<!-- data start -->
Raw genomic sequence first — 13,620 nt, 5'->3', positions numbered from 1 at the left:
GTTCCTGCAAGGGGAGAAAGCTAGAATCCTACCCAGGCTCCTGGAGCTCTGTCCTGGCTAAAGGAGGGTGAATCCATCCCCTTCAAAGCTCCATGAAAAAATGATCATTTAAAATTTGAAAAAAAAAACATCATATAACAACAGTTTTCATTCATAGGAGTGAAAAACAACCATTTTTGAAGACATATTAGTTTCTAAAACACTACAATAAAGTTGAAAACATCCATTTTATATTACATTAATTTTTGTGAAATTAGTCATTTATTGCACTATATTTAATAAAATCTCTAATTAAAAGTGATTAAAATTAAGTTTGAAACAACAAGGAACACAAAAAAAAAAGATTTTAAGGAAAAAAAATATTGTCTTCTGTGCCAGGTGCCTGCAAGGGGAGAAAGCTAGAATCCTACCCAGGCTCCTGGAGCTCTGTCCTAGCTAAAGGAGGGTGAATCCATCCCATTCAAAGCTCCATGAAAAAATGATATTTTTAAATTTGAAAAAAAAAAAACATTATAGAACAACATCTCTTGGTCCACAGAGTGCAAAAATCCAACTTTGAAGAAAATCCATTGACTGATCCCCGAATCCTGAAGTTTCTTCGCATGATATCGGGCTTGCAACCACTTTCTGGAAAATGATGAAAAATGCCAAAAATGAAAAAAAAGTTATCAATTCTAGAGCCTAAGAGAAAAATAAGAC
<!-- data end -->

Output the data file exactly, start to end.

Raw genomic sequence first — 13,620 nt, 5'->3', positions numbered from 1 at the left:
GTTCCTGCAAGGGGAGAAAGCTAGAATCCTACCCAGGCTCCTGGAGCTCTGTCCTGGCTAAAGGAGGGTGAATCCATCCCCTTCAAAGCTCCATGAAAAAATGATCATTTAAAATTTGAAAAAAAAAACATCATATAACAACAGTTTTCATTCATAGGAGTGAAAAACAACCATTTTTGAAGACATATTAGTTTCTAAAACACTACAATAAAGTTGAAAACATCCATTTTATATTACATTAATTTTTGTGAAATTAGTCATTTATTGCACTATATTTAATAAAATCTCTAATTAAAAGTGATTAAAATTAAGTTTGAAACAACAAGGAACACAAAAAAAAAAGATTTTAAGGAAAAAAAATATTGTCTTCTGTGCCAGGTGCCTGCAAGGGGAGAAAGCTAGAATCCTACCCAGGCTCCTGGAGCTCTGTCCTAGCTAAAGGAGGGTGAATCCATCCCATTCAAAGCTCCATGAAAAAATGATATTTTTAAATTTGAAAAAAAAAAAACATTATAGAACAACATCTCTTGGTCCACAGAGTGCAAAAATCCAACTTTGAAGAAAATCCATTGACTGATCCCCGAATCCTGAAGTTTCTTCGCATGATATCGGGCTTGCAACCACTTTCTGGAAAATGATGAAAAATGCCAAAAATGAAAAAAAAGTTATCAATTCTAGAGCCTAAGAGAAAAATAAGAC